Lever 50 is formed of a plastic material which permits some flexure of arm 54. In the event that ratchet wheels 34 and 36 are not in a position to accept pawl 38 when lever 50 is manually rotated to the locked position, the flexure of arm 54 permits a continued force to be exerted onto pawl 38 until ratchet wheels 34 and 36 move due to the bias of rewind springs 30 and 32 into position to accept pawl 38 and thereby lock the retractors.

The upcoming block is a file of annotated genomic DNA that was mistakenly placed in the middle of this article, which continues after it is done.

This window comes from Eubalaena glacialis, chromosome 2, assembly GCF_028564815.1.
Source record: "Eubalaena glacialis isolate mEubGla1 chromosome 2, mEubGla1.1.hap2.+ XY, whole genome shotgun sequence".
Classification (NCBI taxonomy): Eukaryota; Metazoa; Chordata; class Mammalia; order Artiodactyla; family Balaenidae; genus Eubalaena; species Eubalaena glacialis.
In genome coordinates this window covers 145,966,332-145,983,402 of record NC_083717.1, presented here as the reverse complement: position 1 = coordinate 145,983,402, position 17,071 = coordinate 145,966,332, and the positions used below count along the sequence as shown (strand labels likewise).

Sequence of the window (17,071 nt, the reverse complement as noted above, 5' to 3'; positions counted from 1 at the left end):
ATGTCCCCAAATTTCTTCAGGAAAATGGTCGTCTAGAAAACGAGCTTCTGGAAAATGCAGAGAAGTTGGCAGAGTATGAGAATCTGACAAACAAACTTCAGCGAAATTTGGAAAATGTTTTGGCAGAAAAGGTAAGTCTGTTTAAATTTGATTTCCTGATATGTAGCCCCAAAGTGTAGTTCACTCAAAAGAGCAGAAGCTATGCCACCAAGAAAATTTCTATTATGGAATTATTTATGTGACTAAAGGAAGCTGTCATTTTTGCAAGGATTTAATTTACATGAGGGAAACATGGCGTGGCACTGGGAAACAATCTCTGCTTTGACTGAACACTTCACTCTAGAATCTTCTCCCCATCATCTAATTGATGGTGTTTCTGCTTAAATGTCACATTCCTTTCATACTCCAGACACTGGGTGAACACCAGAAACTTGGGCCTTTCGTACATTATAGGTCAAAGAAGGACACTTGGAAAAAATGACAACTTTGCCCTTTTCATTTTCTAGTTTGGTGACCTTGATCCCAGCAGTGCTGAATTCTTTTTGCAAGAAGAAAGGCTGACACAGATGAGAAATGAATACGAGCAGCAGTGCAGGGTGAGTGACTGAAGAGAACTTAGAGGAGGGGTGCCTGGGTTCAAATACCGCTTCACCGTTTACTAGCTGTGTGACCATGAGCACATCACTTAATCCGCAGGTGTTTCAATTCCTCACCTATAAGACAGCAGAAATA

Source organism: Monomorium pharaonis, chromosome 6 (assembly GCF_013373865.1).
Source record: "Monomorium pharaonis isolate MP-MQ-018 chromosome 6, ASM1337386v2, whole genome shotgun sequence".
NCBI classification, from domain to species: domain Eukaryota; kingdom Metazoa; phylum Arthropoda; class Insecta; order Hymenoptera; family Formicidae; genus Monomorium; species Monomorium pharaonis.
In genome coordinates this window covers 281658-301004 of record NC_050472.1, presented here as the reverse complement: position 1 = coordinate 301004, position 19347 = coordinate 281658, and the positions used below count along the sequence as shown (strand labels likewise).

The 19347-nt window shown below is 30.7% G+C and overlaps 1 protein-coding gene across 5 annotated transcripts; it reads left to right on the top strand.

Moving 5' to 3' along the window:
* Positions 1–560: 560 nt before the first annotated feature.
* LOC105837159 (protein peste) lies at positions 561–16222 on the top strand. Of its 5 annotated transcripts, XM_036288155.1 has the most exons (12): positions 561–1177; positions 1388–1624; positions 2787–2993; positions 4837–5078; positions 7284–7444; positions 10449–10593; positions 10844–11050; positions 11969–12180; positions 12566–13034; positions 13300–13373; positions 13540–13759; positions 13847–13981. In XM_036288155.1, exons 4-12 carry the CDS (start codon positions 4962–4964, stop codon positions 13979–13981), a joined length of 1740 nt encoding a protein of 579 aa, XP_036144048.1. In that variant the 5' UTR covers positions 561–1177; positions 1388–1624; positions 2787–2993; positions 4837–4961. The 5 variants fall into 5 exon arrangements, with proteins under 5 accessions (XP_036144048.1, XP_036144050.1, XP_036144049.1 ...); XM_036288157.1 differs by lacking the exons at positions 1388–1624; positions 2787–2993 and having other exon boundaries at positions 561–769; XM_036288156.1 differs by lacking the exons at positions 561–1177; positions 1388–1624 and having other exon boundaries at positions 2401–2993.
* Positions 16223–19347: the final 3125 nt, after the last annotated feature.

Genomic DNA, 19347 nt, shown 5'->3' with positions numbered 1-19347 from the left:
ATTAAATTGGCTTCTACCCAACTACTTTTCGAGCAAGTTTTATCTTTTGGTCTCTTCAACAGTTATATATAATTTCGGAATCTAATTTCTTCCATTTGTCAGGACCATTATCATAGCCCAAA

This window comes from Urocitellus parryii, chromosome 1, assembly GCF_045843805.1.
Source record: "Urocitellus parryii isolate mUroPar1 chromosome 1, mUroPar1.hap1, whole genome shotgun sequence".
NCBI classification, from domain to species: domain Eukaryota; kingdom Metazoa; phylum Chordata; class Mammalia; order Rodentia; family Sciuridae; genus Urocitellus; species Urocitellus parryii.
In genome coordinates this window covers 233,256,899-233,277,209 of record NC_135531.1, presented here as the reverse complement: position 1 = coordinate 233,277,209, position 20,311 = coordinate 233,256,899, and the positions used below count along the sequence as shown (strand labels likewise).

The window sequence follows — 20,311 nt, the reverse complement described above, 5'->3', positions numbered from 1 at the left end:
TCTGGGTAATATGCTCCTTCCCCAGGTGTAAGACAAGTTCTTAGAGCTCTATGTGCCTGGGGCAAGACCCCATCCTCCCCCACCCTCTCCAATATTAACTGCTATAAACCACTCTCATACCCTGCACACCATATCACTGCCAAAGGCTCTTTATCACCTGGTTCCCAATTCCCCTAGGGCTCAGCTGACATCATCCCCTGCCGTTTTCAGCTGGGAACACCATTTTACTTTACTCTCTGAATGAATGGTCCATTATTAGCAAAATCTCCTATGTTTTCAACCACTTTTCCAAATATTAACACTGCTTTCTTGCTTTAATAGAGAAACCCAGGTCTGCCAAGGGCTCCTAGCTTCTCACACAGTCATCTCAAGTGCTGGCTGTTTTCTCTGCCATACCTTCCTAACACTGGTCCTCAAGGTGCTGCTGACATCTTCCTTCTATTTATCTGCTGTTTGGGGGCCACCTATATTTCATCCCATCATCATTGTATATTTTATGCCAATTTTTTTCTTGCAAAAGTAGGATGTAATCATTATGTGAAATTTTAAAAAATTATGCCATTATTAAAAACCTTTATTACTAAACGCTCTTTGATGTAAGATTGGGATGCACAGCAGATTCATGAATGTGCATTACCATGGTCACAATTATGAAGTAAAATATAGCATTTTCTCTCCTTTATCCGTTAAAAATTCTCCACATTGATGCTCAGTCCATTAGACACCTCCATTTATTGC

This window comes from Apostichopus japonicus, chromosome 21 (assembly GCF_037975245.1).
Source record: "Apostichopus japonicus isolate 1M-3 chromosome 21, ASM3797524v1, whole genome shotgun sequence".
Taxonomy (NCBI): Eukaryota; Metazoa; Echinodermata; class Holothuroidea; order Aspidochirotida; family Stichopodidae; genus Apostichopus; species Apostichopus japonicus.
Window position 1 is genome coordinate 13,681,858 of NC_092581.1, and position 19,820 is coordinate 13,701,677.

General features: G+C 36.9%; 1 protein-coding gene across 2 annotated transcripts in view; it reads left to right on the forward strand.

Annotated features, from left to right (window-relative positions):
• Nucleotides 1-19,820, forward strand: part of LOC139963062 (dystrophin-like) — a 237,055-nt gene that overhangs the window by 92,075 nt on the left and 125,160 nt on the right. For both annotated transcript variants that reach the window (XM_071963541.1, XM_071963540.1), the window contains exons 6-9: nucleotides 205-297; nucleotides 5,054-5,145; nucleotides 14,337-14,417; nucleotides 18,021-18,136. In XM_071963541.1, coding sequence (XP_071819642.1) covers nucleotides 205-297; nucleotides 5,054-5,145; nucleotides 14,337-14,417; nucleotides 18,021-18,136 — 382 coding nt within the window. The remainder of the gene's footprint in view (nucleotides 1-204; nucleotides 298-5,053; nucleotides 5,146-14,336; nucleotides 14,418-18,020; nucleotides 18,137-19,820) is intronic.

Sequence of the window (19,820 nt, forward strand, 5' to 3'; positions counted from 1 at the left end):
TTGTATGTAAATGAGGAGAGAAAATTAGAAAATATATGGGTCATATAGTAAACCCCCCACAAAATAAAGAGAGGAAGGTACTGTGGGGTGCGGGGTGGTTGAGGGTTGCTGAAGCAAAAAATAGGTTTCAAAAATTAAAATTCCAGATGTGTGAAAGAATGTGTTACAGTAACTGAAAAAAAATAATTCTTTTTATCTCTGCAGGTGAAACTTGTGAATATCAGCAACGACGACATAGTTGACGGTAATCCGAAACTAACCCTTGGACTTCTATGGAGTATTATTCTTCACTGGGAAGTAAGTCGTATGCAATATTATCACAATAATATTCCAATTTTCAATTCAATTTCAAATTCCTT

In operation, lap belt 26 and shoulder belt 28 are extended by the user until the belts are buckled, such as about a child seat. Lap belt webbing 26 and shoulder belt webbing 28 are extended from spools 22 and 24 by rotation of such spools in the extraction direction against the bias of their respective rewind springs. When it is desired to manually lock up the retractor, such as after placing a child seat on a vehicle seat and extending the seat belt webbing thereabout, the user manually pivots arm 58 of lever 50, thereby bringing arm 54 of lever 50 into engagement with pawl 38 to thereby move pawl 38 into its lock position at which further extention from retractors 12 and 14 is prevented. At the same time, arm 56 of lever 50 is moved adjacent to roll 60 of lap belt webbing 26. When the combined lap and shoulder belts are unbuckled, the belts are rewound onto their respective spools due to the biasing force of their respective rewind springs until the diameter of roll 60 of lap belt webbing 26 has reached a position at which it contacts lever arm 56 and thereby pivots lever 50 back to its original position. Such pivoting motion moves lever arm 54 away from pawl 38 and thereby releases pawl 38 to rotate back from its dotted line position in FIG. 1 to its solid line position due to gravity. Thus, spools 22 and 24 are unlocked. This preferably is designed to occur when lap belt webbing has almost completely been rewound onto spool 22. As a result of the automatic disengagement of lock up mechanism, the manual lock up device is ready for the next use.